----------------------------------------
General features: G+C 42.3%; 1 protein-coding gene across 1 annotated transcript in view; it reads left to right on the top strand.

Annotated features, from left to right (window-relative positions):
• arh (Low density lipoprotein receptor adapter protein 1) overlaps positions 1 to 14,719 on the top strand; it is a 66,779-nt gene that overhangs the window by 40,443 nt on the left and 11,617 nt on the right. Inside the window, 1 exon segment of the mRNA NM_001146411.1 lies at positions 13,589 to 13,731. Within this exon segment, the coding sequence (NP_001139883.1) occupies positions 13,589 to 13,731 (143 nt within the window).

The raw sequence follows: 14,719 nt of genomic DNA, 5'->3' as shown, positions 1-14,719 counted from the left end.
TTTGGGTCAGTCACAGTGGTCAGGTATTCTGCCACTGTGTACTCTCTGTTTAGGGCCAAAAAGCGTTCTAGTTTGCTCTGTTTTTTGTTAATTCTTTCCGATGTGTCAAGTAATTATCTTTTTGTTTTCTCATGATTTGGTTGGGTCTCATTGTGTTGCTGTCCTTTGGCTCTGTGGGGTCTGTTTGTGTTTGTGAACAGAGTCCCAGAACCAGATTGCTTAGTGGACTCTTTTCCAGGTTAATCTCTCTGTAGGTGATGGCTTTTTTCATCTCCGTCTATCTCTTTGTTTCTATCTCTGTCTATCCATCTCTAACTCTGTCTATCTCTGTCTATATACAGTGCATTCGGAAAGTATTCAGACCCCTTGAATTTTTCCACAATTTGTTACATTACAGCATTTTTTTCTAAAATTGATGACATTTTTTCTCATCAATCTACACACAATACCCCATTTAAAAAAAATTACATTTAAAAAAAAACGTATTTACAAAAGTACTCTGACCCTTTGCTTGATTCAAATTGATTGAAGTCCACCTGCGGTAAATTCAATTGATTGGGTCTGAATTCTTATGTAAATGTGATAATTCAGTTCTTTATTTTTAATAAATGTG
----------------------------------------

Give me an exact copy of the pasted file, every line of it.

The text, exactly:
General features: G+C 42.3%; 1 protein-coding gene across 1 annotated transcript in view; it reads left to right on the top strand.

Annotated features, from left to right (window-relative positions):
• arh (Low density lipoprotein receptor adapter protein 1) overlaps positions 1 to 14,719 on the top strand; it is a 66,779-nt gene that overhangs the window by 40,443 nt on the left and 11,617 nt on the right. Inside the window, 1 exon segment of the mRNA NM_001146411.1 lies at positions 13,589 to 13,731. Within this exon segment, the coding sequence (NP_001139883.1) occupies positions 13,589 to 13,731 (143 nt within the window).

The raw sequence follows: 14,719 nt of genomic DNA, 5'->3' as shown, positions 1-14,719 counted from the left end.
TTTGGGTCAGTCACAGTGGTCAGGTATTCTGCCACTGTGTACTCTCTGTTTAGGGCCAAAAAGCGTTCTAGTTTGCTCTGTTTTTTGTTAATTCTTTCCGATGTGTCAAGTAATTATCTTTTTGTTTTCTCATGATTTGGTTGGGTCTCATTGTGTTGCTGTCCTTTGGCTCTGTGGGGTCTGTTTGTGTTTGTGAACAGAGTCCCAGAACCAGATTGCTTAGTGGACTCTTTTCCAGGTTAATCTCTCTGTAGGTGATGGCTTTTTTCATCTCCGTCTATCTCTTTGTTTCTATCTCTGTCTATCCATCTCTAACTCTGTCTATCTCTGTCTATATACAGTGCATTCGGAAAGTATTCAGACCCCTTGAATTTTTCCACAATTTGTTACATTACAGCATTTTTTTCTAAAATTGATGACATTTTTTCTCATCAATCTACACACAATACCCCATTTAAAAAAAATTACATTTAAAAAAAAACGTATTTACAAAAGTACTCTGACCCTTTGCTTGATTCAAATTGATTGAAGTCCACCTGCGGTAAATTCAATTGATTGGGTCTGAATTCTTATGTAAATGTGATAATTCAGTTCTTTATTTTTAATAAATGTG